Monday, October 26, 2009

Cutting Back The Lilac Tree

(Warning: the following post contains a photo of a mutilated lilac tree that may be disturbing, offensive and cruel to some readers, especially very sensitive gardeners. Read at your own risk.)


I may be quite experienced and comfortable with caring for houseplants, but when it comes to outdoor gardening, which I’ve been away from for many years, most of the time I honestly don’t know what the heck I’m doing. This can be quite scary for the plants in my garden, especially when I get the urge to do some serious pruning, which I know nothing about aside from some quick research. Add to that multiple yard waste bags, pruning tools, a motivated husband and a chainsaw looking for some action and you’ve got a nightmare in the making for the plants.

And worse than all that, I’ve discovered that I get some kind of sick pleasure cutting back greenery, especially bushes that I don’t like or trees that are growing out of control. There is evidence of this type of callous behaviour here and here. What kind of person have I become, I ask you?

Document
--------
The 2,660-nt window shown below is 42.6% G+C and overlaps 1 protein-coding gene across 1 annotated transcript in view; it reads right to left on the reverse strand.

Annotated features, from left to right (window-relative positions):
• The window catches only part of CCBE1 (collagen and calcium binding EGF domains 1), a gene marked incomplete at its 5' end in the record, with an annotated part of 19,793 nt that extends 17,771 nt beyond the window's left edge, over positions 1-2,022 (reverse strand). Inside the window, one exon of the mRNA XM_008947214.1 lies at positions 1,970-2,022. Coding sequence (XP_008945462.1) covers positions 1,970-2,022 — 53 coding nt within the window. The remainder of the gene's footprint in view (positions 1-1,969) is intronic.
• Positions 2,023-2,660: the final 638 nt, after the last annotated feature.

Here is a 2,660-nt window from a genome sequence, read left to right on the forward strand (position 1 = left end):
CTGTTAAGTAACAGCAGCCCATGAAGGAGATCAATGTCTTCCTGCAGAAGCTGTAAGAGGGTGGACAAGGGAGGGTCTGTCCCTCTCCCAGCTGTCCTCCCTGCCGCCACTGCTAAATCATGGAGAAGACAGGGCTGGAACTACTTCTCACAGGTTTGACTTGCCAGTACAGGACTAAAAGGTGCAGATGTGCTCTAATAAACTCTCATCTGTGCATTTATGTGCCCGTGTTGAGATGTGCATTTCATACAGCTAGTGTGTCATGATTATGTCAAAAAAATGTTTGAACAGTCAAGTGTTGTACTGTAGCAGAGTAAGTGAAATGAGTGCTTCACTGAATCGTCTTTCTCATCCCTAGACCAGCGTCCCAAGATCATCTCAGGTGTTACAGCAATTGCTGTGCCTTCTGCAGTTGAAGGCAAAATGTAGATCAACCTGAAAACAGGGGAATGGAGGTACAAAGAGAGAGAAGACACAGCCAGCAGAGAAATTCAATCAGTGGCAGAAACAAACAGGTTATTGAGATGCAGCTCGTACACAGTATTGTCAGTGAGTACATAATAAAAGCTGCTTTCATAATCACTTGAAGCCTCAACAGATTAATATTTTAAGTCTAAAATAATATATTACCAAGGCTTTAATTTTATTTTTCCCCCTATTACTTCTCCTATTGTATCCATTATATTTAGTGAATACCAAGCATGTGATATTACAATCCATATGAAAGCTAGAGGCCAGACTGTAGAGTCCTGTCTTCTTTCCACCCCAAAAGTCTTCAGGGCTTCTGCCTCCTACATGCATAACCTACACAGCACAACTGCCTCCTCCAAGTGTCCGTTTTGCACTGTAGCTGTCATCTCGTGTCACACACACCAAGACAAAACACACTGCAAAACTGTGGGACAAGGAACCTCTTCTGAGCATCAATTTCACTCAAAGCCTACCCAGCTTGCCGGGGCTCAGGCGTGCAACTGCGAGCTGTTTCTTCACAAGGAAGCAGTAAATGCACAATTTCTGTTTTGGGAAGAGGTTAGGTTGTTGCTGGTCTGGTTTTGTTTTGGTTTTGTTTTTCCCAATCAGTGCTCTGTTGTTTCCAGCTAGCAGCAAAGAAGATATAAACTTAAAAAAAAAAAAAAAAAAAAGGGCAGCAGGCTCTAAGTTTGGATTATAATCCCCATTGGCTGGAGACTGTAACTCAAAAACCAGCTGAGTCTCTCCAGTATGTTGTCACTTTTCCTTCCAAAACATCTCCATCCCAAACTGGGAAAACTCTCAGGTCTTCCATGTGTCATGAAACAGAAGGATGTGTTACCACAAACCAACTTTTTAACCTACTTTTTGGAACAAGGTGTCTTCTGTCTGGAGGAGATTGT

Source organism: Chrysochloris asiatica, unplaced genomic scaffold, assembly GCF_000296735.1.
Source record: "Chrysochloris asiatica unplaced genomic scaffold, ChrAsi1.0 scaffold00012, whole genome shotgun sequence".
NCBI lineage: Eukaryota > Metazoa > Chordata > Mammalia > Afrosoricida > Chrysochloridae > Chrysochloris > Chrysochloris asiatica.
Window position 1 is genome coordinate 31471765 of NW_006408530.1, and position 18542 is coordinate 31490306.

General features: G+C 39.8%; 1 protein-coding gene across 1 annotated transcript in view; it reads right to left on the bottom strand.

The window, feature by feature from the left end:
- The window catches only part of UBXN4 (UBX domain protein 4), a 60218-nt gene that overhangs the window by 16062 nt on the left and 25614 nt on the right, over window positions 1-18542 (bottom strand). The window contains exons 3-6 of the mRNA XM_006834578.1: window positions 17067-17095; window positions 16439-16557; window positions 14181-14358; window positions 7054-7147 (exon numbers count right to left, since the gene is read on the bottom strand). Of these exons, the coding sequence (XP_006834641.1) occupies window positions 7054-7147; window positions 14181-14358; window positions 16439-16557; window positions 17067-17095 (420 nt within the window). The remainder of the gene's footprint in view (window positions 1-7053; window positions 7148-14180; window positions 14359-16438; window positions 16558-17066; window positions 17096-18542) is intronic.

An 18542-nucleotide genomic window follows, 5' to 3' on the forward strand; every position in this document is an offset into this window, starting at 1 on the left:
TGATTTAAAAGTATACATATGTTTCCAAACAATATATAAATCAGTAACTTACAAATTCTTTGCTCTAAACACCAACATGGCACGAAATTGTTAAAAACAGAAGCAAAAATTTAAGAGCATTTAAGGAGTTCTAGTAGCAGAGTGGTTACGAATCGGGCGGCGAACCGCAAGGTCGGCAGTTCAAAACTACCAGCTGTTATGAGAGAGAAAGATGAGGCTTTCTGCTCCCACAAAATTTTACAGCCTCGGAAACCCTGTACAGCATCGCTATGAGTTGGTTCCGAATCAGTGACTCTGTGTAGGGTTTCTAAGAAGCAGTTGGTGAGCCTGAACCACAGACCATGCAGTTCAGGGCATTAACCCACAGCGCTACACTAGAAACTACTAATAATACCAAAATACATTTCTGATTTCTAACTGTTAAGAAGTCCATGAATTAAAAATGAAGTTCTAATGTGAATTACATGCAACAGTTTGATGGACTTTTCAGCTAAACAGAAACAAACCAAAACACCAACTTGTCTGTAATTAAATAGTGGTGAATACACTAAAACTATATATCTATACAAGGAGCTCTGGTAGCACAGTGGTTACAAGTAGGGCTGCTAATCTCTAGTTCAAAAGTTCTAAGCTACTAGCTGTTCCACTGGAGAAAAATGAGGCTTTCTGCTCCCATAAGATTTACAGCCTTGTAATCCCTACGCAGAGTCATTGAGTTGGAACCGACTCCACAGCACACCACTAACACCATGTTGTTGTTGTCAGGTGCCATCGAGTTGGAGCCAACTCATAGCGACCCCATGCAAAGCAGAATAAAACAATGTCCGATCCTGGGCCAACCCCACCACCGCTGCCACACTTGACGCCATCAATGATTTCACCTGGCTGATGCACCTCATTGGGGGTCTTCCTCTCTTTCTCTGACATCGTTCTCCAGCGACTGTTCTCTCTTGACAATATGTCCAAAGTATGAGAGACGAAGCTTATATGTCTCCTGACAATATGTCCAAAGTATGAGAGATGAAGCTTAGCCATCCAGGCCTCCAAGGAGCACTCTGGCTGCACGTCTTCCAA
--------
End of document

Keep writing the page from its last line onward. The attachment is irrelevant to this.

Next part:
Oh my, was that me laughing like that?


There is a lilac tree growing in the back of the house, and since the day we took possession of our home, I’ve been debating what to do about it. For one thing, it’s been severely neglected. The previous owners of our place were much too busy for gardening, so everything, including this tree, pretty much went to pot.


Even though I spent the better part of the summer cleaning up almost every planting area on our property, most of which is now completely bare of greenery, I never went near the lilac; I simply ignored it. So while trees and shrubs were screaming in terror as I hacked them away, the lilac tree grew happily, convinced it was spared this evilness

Until recently.

A couple weeks ago, while standing outside overlooking the condition of the garden and wondering what I should take care of before the winter arrives, I pointed to the lilac tree and said “Your number’s up buddy”

“Why me, water roots lady? Why me?” The poor lilac asked.

“Because” I answered, “You have grown out of control and you look awful”

So I gathered up the necessary pruning tools, including a husband who was more than eager to use his chainsaw on larger tree limbs, and went after the lilac. When my husband asked “how much do we cut?”, I said “most of it”. An hour later (that included bloodcurdling screams from the lilac and surrounding vegetation), three yard waste bags had been filled...